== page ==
China's foreign aid not behind developing countries’ debt baggage

Global Times
Huang Panyue
Illustration: Liu Rui/GT

Coming with China's increasing national strength is its expanding foreign aid footprint, which has led to erroneous perceptions both at home and abroad. Some developing countries hold unrealistic expectations of China, while inside the country the public is not fully aware of the necessity of offering foreign aid. On the internet, statements taking potshots like "China is going to be the ATM again" are common. Therefore, it is necessary to clear the air on China's foreign aid for the public at home and abroad.

First, as the largest developing country, China needs not only to fulfill its international obligations, but also to take into account domestic development. Currently, the per capita GDP of China is less than $10,000 and the manufacturing sector accounts for 40 percent of GDP. Such an economic structure is typical of a developing country. Besides, with a large poverty-stricken population, a wide development gap between the eastern, central and western regions, as well as a disparity in individual income, China itself still needs substantial financial support for poverty reduction, health care, education, environment protection and infrastructure improvement.

To offer assistance within its capacity is one of the basic traits of China's foreign aid. "Teaching one to fish is better than giving him fish" has become a principle of China's foreign aid policy. Instead of simply offering money, equipment and supplies, China has started to launch a large number of educational training and capacity-building projects to help developing countries improve their infrastructure, education and health care. Such foreign aid reflects the responsibility of China as a global power. It is within China's capacity, and not a drain on domestic development demand.

Second, since the Belt and Road initiative (BRI) was proposed, China has worked together with countries along the Belt and Road to promote policy communication, facility connection, unimpeded trade, financial integration and people-to-people bonds. The BRI is a giant transcontinental platform for international economic cooperation, as well as a systematic platform for cooperation and development. Its core is to promote the common development of all countries through mutual trade and investment. The vast majority of the infrastructure projects launched by China and countries along the Belt and Road are carried out under the practice of project contracting, with a small part being constructed by Chinese assistance.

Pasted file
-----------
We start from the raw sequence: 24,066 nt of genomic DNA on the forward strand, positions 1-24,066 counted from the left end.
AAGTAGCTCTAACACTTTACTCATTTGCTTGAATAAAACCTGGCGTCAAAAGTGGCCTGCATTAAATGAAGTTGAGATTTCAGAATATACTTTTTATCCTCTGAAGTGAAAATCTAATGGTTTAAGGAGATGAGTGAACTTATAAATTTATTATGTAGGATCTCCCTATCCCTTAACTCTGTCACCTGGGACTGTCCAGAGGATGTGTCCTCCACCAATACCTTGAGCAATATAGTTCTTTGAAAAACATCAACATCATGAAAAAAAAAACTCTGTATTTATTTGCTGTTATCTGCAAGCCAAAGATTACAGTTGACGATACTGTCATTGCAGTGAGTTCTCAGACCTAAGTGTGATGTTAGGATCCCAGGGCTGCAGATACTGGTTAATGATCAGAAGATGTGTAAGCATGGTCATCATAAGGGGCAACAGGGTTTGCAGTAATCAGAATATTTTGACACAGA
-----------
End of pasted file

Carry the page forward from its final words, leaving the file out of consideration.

Third, the purpose of China's foreign aid is to offer timely help, rather than to deprive the recipient countries of the quality of being self-reliant. China will never encourage dependent mentality in the international community, but will help other developing countries gain strength, and find their own way to development.

Fourth, China offers aid with no political strings attached and respects the unique domestic conditions and state of development of every country. Recently, people in the West have tried to badmouth China's foreign aid, claiming that it is responsible for some developing countries' excessive foreign debt, which reflects their ulterior motives that run against the truth. Chinese investors, financiers and project contractors all have their own internal risk identification and control systems. Institutions will have their own plans and arrangements irrespective of the profitability potential of the project, no matter the recipient country can pay back the money or not. The reasons for some countries being plagued with debt are complex and multifarious. China is not the one to be blamed.

The author is director of the Institute for West Asia and Africa, Ministry of Commerce.


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